aerobic glycolysis assumes a critical role in synaptic plasticity.
With regard to the energy needs of the PSD, it should be
noted that mitochondria are rarely seen in dendritic spines (41,
42) in contrast to axons (43), notwithstanding the fact that lac-
using the GI and BOLD correlation maps of the default and cognitive control
systems. (A) Regions with elevated aerobic glycolysis (n = 33, groupwise t
test, Z > 4.4, P < 0.0001, cluster > 99, corrected for multiple comparisons). (B)
Default system as delineated by BOLD correlation mapping (n = 20, group-
wise t test, Z > 3.0, P < 0.01, cluster > 17, corrected for multiple compar-
isons). (C) Cognitive control system defined as in B. (D) Intersection of voxels
showing significantly elevated GI and membership in either the default or
cognitive control systems.
Results of conjunction analysis between resting aerobic glycolysis
(n = 33, groupwise t test, Z > 4.4, cluster >99, corrected for multiple comparisons) under the assumption of a homogenous normal
bivariate distribution of CMRO2and CMRGlu
Regions with aerobic glycolysis, as determined by glycolytic index, significantly (P < 0.0001) different from line of regression
RegionZ score AVG Z scoreCoordinates GIOGICMRO2
9.30 6.30 [ 41, 13, 34] 271.36 102.74 ± 18.924.61 ± 0.11 1.07 ± 0.02 1.18 ± 0.021.10 ± 0.02
9.06 5.74[–41, –61, 36]33.1785.55 ± 22.354.70 ± 0.161.10 ± 0.021.19 ± 0.031.06 ± 0.03
8.165.70[47, –57, 40] 30.3882.37 ± 26.97 4.71 ± 0.16 1.11 ± 0.031.19 ± 0.03 1.08 ± 0.03
8.035.90[1, –59, 24]29.97 107.55 ± 29.18 4.73 ± 0.161.30 ± 0.04 1.39 ± 0.041.27 ± 0.03
[31, 27, –14]
[61, –35, –8]
75.15 ± 32.94
66.45 ± 35.03
4.76 ± 0.22
4.75 ± 0.20
1.02 ± 0.04
1.10 ± 0.04
1.08 ± 0.05
1.16 ± 0.05
1.03 ± 0.05
1.06 ± 0.04
6.01 4.98[–57, –31, –18]5.26 64.88 ± 34.364.71 ± 0.24 1.02 ± 0.06 1.09 ± 0.061.00 ± 0.05
[7, 9, 8]
[–11, 5, 16]
[1, –11, –24]
78.45 ± 56.24
79.08 ± 61.48
−94.52 ± 22.88
4.47 ± 0.32
4.55 ± 0.39
5.67 ± 0.28
0.84 ± 0.09
0.94 ± 0.10
0.92 ± 0.04
0.94 ± 0.11
1.04 ± 0.09
0.83 ± 0.03
0.86 ± 0.10
0.95 ± 0.09
0.99 ± 0.04
−5.94[33, 5, –18]32.86
−101.59 ± 21.215.70 ± 0.220.93 ± 0.030.83 ± 0.03 1.00 ± 0.03
−6.64 [1, –61, –22]259.42
−143.46 ± 25.055.94 ± 0.231.04 ± 0.03 0.89 ± 0.031.06 ± 0.03
Data are shown as mean ± SD. Coordinates represent peak GI Z score location in Talairach system. CBF, cerebral blood flow; CMRGlu, cerebral metabolic
rate of glucose; CMRO2, cerebral metabolic rate of oxygen; GI, glycolytic index; L, left; R, right; AVG, average.
Correlations over Brodmann regions between
CBF, cerebral blood flow; CMRGlu, cerebral metabolic rate of glucose;
CMRO2, cerebral metabolic rate of oxygen; GI, glycolytic index; OGI, oxygen-
*P < 0.001.
**P < 0.05.
Vaishnavi et al. PNAS
| October 12, 2010
| vol. 107
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tate transporters designed to import lactate into dendritic spines
as mitochondrial fuel are present (44). Reconciling such seem-
ingly contradictory observations with the energy needs of den-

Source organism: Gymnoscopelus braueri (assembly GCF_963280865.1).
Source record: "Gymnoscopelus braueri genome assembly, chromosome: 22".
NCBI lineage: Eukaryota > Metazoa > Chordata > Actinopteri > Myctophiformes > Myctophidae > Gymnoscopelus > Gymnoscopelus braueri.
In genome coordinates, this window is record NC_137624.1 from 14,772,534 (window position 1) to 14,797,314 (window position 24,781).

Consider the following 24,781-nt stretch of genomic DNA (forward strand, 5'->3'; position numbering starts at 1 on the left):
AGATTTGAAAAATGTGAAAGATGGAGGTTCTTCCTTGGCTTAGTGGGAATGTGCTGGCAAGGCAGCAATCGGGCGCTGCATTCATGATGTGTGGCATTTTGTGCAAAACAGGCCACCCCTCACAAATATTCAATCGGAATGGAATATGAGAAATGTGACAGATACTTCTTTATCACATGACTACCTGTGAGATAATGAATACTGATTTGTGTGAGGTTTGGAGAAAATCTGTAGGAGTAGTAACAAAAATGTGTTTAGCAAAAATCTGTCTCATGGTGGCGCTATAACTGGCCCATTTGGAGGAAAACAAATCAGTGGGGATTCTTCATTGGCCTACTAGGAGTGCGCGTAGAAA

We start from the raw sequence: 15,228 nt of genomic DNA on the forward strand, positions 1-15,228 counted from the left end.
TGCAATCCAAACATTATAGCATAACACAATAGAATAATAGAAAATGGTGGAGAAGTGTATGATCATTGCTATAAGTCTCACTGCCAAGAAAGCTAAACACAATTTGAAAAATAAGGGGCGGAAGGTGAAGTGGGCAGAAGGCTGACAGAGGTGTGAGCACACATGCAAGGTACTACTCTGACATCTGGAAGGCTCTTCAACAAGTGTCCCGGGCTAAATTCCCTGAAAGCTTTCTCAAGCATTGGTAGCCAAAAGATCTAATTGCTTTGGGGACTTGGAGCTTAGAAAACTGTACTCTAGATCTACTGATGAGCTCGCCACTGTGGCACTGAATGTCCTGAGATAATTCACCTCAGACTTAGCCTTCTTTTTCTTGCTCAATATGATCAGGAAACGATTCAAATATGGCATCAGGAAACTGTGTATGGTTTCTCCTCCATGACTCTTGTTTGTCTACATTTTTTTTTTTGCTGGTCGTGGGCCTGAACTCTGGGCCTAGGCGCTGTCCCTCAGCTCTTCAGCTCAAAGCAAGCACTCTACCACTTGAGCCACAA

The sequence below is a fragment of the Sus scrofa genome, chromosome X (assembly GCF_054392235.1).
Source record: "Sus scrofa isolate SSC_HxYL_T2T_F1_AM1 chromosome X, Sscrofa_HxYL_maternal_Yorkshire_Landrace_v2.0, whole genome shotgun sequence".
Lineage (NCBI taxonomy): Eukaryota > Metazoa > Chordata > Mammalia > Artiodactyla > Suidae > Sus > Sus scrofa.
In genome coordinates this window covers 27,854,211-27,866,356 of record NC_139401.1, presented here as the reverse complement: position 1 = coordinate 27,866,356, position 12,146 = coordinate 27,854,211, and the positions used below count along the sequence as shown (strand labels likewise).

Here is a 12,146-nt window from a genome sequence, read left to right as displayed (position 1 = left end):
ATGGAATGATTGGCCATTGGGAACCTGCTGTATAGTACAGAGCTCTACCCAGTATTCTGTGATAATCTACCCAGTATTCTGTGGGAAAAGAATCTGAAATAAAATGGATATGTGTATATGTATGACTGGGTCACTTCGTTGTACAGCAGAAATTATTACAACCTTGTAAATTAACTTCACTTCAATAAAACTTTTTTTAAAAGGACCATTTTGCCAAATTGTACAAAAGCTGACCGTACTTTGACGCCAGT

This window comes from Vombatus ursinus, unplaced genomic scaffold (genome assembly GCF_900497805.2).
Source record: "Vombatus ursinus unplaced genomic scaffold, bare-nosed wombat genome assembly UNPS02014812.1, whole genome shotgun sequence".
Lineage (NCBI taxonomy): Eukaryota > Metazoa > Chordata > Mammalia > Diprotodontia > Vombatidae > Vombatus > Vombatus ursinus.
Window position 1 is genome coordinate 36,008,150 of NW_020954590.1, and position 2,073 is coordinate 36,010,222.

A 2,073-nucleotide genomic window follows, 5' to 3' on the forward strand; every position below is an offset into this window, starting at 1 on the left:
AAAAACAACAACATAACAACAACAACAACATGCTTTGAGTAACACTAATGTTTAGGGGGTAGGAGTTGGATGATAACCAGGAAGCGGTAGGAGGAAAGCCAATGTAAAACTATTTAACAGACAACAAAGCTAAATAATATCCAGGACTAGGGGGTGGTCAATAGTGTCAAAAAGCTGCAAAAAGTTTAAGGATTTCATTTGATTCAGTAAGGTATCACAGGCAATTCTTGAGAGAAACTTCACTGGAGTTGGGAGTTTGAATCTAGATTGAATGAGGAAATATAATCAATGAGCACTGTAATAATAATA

dritic spines presently is difficult. Regardless of the outcome it is
important to note that aerobic glycolysis makes many other im-
portant contributions to the cell biology of the brain that may be
equally important to the synapse. We review these next.
Biosynthesis. Glucose makes important contributions to anabolic
processes in all organs of the body providing needed inter-
mediates for cellular proliferation including NADPH, nucleo-
tides for DNA replication (45), and intermediates for fatty acid
synthesis (46, 47) all largely by way of the pentose phosphate
pathway (PPP). In animal experiments, estimates of the amount
of glucose entering the PPP in the mature brain have been vari-
able but generally low (reviewed in ref. 48). Recent work in cul-
tured neurons places this figure considerably higher because of an
apparently low level of phosphofructokinase-2 (PFK-2) in neu-
rons (49). PFK-2 is a key regulator of PFK-1, the gatekeeper of
glycolysis (49). Could this difference between cultured neurons,
usually harvested from immature animals, and in vivo measure-
ments be a function of development, with maturity shifting glu-
cose away from the PPP toward glycolysis?
Several lines of research provide a perspective from which to
evaluate the above question. These include brain development
and the sleep–wake cycle in adults. In the developing nervous
system, aerobic glycolysis appears to play a substantial role, con-
sistent with its potential to provide the building blocks for cell
development and proliferation. In the preterm human infant,
glycolysis accounts for more than 90% of the glucose consumed
(50, 51). By term, 35% of the glucose consumed by the human
infant represents aerobic glycolysis (10) compared with 10–12%
in the adult (6, 8).
From term to adulthood, we have information only on the
CMRGlu (52) preventing the assessment of aerobic glycolysis
specifically during this critical developmental period. This is a se-
rious void in our knowledge. Nevertheless, it is noteworthy that